Leading Stories, Articles

May 12th, 2019

Telepsychology: Is it the future of treatment?

By Catherine Robertson Souter

Technology has become an integral part of our daily world. We ask Alexa about the weather, tell Siri to place a phone call and use voice recognition software to write emails. How far a step is it, then, to reach out to a therapist via technology? Telepsychology, or telehealth, the practice of providing psychological services over telecommunication equipment, is not exactly a new facet of the profession. Since video conferencing equipment was first developed in the 1990s, there has been a slow, but steady, expansion of therapists who offer the option. Insurance coverage has been a bit slow to follow, [More]

March 25th, 2019

Setting boundaries: an essential practice for psychologists

By Catherine Robertson Souter

We live in a time where boundaries, between people, between cultures, between sexes, are crashing down all around us. Boundaries are the walls that keep us from fulfilling our destiny or getting close to another human or limit freedom of speech and exchange of ideas and information. In the world of therapy, however, setting boundaries plays a different role. From protecting clients from being preyed upon to protecting the therapist from allegations of misconduct, strong boundaries can be crucial both ethically and legally. While it may be obvious that setting boundaries with and for patients benefits both client and therapist, [More]

November 8th, 2018

In the #METoo era, psychologists adopt various strategies to assist victims of sexual abuse

By Phyllis Hanlon

The #MeToo movement opened a floodgate, giving a voice to victims of sexual abuse and harassment. While public revelations have empowered some women, others are reliving past sexual abuse incidents, leading to recurrence of psychological issues. In recent years, stigma surrounding sexual abuse has decreased somewhat, according to New York psychologist Julia Vigna Bosson, Ph.D. “It’s not completely gone, but as more come forward, it seems to break down barriers and give survivors courage to seek help,” she said. On the other hand, watching a woman talk about her story could be a trigger. “This doesn’t mean the person should [More]

May 11th, 2018

Book on play is research-based, practical

By New England Psychologist Staff

In “Play and Creativity in Psychotherapy,” Terry Marks-Tarlow, Marion Solomon, and Daniel J. Siegel demonstrate that play can have a significant role in the healing process. Taking the time to relearn how to play as an adult can help build resilience, creativity, and spontaneity for both clients and therapists. As children, it is natural to explore and use play as a way of learning. But as adults, we are supposed to be more serious. We are often overly concerned with how we appear to others, and too often move through life with the logical parts of our brains. Fortunately, it [More]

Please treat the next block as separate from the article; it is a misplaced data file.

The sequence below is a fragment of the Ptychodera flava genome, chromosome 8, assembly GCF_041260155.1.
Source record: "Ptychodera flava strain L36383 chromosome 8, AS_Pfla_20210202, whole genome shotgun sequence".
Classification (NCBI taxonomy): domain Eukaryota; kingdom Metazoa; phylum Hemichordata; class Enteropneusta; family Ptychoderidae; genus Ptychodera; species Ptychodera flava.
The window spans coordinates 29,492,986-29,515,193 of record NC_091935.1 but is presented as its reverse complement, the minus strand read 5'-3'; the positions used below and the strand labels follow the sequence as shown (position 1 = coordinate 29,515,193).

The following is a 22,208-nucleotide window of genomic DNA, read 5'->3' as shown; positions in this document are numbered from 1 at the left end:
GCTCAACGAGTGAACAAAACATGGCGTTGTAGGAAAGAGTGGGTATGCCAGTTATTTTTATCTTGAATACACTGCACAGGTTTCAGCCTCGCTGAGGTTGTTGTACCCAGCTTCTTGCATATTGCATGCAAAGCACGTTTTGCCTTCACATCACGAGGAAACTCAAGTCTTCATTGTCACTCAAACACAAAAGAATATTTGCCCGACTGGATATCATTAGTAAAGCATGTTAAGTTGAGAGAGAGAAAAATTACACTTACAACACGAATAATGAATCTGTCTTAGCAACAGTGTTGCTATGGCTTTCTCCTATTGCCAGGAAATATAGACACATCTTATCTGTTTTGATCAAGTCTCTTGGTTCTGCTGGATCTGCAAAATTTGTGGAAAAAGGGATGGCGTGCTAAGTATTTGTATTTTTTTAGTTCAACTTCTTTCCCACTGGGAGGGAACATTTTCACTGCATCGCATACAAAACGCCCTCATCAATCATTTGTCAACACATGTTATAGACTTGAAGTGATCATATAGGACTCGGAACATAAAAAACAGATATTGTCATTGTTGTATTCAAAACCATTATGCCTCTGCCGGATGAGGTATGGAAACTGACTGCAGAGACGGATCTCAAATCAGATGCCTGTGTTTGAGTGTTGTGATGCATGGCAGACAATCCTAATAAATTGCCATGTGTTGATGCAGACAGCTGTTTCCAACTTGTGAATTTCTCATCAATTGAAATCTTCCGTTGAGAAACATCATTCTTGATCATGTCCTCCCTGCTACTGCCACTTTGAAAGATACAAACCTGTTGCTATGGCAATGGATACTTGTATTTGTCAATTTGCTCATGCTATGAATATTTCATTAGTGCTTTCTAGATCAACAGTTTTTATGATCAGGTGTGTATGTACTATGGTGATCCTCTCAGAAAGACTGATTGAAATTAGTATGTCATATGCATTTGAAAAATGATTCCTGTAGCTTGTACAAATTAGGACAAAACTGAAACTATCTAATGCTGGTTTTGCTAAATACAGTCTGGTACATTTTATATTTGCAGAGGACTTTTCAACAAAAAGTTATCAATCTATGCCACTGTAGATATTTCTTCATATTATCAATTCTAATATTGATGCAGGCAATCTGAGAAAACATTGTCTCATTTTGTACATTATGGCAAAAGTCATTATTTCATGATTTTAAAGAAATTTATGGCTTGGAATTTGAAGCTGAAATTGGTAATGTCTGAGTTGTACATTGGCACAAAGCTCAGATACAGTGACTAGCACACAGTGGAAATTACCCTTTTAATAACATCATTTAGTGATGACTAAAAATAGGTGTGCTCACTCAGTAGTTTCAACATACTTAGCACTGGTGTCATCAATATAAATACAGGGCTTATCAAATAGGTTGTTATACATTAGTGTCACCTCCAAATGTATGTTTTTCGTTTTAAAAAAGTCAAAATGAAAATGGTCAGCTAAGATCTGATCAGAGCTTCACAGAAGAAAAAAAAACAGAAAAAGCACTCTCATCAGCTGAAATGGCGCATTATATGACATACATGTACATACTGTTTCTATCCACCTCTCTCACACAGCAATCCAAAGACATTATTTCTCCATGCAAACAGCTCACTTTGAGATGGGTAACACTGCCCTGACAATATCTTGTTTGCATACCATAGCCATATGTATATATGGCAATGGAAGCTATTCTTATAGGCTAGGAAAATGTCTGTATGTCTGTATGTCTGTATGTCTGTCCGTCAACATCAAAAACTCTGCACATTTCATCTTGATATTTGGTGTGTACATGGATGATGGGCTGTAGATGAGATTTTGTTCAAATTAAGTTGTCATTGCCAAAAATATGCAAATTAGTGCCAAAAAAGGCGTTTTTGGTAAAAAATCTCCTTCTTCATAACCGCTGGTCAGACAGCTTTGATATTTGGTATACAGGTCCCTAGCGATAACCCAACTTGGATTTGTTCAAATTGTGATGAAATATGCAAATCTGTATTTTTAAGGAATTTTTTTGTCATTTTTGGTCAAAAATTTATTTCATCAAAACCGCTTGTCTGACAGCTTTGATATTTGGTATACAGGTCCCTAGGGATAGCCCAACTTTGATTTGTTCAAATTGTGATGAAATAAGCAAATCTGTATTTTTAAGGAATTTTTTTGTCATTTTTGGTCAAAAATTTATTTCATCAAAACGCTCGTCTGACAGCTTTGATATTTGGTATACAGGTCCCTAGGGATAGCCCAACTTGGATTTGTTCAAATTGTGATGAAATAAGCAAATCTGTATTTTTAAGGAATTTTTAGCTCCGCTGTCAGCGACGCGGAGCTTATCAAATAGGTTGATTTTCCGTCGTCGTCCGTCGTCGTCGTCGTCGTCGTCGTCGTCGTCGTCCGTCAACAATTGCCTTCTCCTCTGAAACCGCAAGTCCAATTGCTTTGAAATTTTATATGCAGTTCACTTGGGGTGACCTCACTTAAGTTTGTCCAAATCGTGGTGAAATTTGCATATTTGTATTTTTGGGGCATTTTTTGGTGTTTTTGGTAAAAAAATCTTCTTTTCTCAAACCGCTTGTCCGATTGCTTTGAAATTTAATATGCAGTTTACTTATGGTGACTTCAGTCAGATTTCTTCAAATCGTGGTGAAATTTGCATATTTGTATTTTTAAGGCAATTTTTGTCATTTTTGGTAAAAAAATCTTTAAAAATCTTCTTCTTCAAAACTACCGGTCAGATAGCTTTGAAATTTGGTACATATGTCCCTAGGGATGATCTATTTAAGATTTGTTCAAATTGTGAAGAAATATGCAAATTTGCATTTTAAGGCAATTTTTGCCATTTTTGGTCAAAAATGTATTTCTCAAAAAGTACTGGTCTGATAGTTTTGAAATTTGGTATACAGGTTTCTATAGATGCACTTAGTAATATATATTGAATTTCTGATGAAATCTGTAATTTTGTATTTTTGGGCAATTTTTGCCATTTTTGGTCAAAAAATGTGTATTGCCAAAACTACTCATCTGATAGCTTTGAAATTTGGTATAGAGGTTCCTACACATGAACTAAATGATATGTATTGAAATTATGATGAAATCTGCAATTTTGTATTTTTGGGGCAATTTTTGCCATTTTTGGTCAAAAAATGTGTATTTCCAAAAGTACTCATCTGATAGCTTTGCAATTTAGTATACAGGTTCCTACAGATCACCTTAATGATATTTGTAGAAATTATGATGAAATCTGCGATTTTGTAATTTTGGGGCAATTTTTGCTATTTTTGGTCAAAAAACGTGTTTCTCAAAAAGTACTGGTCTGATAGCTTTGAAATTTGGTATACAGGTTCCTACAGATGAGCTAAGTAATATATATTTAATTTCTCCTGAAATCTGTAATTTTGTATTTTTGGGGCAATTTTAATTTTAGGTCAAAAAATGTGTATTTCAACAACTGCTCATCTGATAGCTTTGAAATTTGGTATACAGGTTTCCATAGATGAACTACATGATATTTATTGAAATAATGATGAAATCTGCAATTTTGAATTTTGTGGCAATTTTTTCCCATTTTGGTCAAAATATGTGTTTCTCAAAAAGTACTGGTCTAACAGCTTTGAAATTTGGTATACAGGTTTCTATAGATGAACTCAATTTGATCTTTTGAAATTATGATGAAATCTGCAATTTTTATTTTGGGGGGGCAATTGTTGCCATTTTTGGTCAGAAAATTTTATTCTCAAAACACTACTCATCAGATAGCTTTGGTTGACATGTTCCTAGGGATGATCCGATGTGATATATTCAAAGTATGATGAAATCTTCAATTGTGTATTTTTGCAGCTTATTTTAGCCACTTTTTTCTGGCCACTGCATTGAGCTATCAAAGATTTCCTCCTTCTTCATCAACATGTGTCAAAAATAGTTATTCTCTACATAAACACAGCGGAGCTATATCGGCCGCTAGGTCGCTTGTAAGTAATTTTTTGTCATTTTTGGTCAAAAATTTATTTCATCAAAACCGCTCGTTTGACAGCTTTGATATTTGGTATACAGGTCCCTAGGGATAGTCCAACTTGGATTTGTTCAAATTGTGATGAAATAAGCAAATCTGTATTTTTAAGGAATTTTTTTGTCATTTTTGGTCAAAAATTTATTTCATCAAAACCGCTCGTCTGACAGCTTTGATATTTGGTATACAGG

February 9th, 2018

Psychologists grapple with issues of racism, diversity in therapy

By Pamela Berard

As the world becomes more diverse, it’s a good time for psychologists to have a social justice philosophy for their practices, according to Charmain F. Jackman, Ph.D. Everybody benefits when we’re all working toward cultural competency,” said Jackman, a licensed clinical/forensic psychologist whose metro-Boston area private practice, Innovative Psychological Services, recently hosted a panel discussion, “Join the Conversation: Navigating Racism & Other ‘Isms’ in Therapy.” Attendees discussed strategies for mental health professionals to effectively address issues such as racism, xenophobia and heterosexism, whether working with clients who have experienced discrimination, with clients who express offensive comments in sessions or through [More]

February 8th, 2018

Psychologists help people navigate life transitions

By Phyllis Hanlon

Psychological intervention can help ease life’s transitions–everything from positive events like marriage, a new baby or career advancement to more dire situations such as divorce, chronic illness, injury or the death of a loved one. Emily Mohr, Ph.D, defines life transition as anything that shifts someone’s sense of self or identity that is not temporary, but happens because of the passage of time.” Mohr, public education coordinator for the Massachusetts Psychological Association (MPA), southern regional representative for the MPA Board of Directors and practitioner at Child & Family Psychological Services, PLLC, in Weymouth, Massachusetts noted, “Both happy and unhappy events [More]